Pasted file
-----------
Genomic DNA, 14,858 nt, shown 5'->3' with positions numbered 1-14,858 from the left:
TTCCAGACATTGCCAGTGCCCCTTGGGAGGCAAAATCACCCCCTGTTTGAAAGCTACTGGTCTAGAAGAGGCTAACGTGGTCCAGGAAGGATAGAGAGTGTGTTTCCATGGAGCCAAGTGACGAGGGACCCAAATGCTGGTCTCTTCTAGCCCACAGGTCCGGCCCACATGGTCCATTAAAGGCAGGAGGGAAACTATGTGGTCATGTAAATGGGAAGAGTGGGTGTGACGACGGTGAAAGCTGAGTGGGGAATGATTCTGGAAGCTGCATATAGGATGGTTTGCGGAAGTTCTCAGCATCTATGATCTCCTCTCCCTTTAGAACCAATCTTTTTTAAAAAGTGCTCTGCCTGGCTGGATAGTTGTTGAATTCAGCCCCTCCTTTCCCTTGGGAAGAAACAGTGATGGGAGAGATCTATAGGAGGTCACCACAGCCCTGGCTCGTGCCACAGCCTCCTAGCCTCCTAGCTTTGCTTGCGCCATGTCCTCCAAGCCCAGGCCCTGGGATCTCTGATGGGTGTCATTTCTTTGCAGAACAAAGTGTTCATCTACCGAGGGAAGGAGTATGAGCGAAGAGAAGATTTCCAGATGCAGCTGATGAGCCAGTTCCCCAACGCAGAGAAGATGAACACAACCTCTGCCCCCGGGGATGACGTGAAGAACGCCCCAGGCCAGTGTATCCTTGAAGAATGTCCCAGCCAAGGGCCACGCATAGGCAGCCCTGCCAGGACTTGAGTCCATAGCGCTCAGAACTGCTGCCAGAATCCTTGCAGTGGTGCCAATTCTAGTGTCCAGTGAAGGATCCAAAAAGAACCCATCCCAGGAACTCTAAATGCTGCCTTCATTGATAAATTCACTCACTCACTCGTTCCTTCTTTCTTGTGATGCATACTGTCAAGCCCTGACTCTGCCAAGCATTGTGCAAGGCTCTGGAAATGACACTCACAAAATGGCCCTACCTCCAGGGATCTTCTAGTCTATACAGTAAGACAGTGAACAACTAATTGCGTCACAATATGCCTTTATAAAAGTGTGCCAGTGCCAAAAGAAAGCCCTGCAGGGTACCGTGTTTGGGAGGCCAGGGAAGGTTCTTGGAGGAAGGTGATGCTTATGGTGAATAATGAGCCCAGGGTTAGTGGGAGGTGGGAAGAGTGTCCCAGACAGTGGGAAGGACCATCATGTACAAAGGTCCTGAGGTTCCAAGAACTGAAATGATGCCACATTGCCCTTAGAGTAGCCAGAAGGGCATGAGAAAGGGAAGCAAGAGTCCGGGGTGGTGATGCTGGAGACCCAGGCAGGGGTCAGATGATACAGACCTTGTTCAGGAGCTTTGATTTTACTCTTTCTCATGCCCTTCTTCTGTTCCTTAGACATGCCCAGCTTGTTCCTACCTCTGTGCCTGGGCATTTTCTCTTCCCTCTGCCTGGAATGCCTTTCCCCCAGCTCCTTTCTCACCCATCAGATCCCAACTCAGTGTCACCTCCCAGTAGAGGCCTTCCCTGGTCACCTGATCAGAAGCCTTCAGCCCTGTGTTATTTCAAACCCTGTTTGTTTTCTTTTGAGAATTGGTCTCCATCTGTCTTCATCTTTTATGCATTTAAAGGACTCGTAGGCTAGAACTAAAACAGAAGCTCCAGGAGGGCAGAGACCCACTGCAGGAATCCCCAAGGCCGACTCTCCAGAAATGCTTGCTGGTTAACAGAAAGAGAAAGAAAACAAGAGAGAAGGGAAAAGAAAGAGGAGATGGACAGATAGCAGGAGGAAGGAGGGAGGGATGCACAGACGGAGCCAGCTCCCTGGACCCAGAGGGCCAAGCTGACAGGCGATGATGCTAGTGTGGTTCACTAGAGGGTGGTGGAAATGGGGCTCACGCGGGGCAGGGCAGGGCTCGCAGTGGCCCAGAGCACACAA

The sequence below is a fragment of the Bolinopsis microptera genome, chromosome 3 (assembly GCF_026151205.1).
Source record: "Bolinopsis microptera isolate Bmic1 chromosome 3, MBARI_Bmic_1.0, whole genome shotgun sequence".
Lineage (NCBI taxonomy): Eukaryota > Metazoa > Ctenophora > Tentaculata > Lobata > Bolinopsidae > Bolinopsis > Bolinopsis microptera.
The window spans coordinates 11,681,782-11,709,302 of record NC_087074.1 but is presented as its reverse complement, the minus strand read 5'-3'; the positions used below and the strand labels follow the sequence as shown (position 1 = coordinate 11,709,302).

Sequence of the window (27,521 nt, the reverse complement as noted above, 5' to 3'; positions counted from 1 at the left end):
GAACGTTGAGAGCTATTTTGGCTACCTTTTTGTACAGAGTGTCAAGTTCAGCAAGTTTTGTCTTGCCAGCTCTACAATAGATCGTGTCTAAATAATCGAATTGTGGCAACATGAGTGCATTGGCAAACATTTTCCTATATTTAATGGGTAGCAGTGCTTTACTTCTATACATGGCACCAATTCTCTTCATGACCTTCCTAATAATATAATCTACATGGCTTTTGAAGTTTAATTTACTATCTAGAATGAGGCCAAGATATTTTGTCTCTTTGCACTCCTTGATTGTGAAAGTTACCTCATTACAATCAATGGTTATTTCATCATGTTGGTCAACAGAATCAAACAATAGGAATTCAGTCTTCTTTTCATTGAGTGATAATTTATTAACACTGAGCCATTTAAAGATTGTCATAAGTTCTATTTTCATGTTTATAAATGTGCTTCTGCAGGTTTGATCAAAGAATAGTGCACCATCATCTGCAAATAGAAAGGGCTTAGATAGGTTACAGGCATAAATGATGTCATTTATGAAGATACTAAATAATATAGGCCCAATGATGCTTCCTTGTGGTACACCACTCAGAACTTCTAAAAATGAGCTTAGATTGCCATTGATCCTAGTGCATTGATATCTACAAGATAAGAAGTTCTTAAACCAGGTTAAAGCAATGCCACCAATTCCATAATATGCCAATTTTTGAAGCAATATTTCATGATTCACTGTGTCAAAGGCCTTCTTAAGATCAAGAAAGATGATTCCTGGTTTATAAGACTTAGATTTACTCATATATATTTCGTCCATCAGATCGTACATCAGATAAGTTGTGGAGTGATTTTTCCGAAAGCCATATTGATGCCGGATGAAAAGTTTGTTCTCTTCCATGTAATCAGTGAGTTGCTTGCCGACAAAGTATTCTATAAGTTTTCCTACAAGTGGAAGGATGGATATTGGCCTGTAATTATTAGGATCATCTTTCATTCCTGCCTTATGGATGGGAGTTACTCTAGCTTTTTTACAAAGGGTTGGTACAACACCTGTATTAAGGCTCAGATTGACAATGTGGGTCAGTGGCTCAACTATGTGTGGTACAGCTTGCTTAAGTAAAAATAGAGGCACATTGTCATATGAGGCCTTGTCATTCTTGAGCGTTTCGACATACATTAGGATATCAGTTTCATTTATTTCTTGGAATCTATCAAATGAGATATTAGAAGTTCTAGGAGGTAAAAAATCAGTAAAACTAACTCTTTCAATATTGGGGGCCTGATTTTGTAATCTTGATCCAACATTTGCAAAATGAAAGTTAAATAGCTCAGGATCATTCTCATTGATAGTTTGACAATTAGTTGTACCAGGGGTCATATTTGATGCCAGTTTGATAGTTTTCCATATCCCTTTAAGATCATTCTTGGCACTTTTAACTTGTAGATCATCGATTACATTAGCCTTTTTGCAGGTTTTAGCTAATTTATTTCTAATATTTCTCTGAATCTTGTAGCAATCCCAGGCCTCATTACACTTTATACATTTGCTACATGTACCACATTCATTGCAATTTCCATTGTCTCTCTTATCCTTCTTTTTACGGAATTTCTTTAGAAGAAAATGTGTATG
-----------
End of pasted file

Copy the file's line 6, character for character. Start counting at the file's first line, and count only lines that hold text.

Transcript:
The window spans coordinates 11,681,782-11,709,302 of record NC_087074.1 but is presented as its reverse complement, the minus strand read 5'-3'; the positions used below and the strand labels follow the sequence as shown (position 1 = coordinate 11,709,302).